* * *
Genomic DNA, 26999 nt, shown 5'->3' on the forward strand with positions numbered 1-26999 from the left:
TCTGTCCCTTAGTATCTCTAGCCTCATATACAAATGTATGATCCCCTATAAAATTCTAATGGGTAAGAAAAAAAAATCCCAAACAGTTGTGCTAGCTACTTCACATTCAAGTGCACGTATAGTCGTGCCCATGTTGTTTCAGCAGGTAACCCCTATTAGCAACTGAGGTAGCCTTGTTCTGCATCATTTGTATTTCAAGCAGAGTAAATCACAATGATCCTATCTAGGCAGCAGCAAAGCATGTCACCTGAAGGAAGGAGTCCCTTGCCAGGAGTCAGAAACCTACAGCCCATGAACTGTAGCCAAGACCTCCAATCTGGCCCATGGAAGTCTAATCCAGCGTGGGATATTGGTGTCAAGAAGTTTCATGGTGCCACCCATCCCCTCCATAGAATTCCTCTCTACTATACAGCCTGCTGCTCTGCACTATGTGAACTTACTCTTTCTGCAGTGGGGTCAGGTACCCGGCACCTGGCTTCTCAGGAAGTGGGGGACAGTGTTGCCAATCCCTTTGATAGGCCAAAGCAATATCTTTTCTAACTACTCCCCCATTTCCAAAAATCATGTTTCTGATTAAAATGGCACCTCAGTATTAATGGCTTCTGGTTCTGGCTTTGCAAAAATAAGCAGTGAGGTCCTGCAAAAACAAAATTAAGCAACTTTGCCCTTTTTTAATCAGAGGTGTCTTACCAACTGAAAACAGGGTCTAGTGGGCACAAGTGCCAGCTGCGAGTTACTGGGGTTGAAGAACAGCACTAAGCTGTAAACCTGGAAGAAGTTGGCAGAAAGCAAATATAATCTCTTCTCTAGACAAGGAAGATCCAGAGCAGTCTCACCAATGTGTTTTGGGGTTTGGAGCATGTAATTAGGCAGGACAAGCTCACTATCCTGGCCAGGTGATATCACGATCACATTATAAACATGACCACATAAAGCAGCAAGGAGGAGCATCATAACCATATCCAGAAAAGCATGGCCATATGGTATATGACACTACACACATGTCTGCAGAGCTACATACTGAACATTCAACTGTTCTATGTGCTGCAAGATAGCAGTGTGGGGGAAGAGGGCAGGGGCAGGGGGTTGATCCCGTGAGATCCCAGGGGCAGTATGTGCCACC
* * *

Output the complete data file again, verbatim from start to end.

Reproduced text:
Genomic DNA, 26999 nt, shown 5'->3' on the forward strand with positions numbered 1-26999 from the left:
TCTGTCCCTTAGTATCTCTAGCCTCATATACAAATGTATGATCCCCTATAAAATTCTAATGGGTAAGAAAAAAAAATCCCAAACAGTTGTGCTAGCTACTTCACATTCAAGTGCACGTATAGTCGTGCCCATGTTGTTTCAGCAGGTAACCCCTATTAGCAACTGAGGTAGCCTTGTTCTGCATCATTTGTATTTCAAGCAGAGTAAATCACAATGATCCTATCTAGGCAGCAGCAAAGCATGTCACCTGAAGGAAGGAGTCCCTTGCCAGGAGTCAGAAACCTACAGCCCATGAACTGTAGCCAAGACCTCCAATCTGGCCCATGGAAGTCTAATCCAGCGTGGGATATTGGTGTCAAGAAGTTTCATGGTGCCACCCATCCCCTCCATAGAATTCCTCTCTACTATACAGCCTGCTGCTCTGCACTATGTGAACTTACTCTTTCTGCAGTGGGGTCAGGTACCCGGCACCTGGCTTCTCAGGAAGTGGGGGACAGTGTTGCCAATCCCTTTGATAGGCCAAAGCAATATCTTTTCTAACTACTCCCCCATTTCCAAAAATCATGTTTCTGATTAAAATGGCACCTCAGTATTAATGGCTTCTGGTTCTGGCTTTGCAAAAATAAGCAGTGAGGTCCTGCAAAAACAAAATTAAGCAACTTTGCCCTTTTTTAATCAGAGGTGTCTTACCAACTGAAAACAGGGTCTAGTGGGCACAAGTGCCAGCTGCGAGTTACTGGGGTTGAAGAACAGCACTAAGCTGTAAACCTGGAAGAAGTTGGCAGAAAGCAAATATAATCTCTTCTCTAGACAAGGAAGATCCAGAGCAGTCTCACCAATGTGTTTTGGGGTTTGGAGCATGTAATTAGGCAGGACAAGCTCACTATCCTGGCCAGGTGATATCACGATCACATTATAAACATGACCACATAAAGCAGCAAGGAGGAGCATCATAACCATATCCAGAAAAGCATGGCCATATGGTATATGACACTACACACATGTCTGCAGAGCTACATACTGAACATTCAACTGTTCTATGTGCTGCAAGATAGCAGTGTGGGGGAAGAGGGCAGGGGCAGGGGGTTGATCCCGTGAGATCCCAGGGGCAGTATGTGCCACC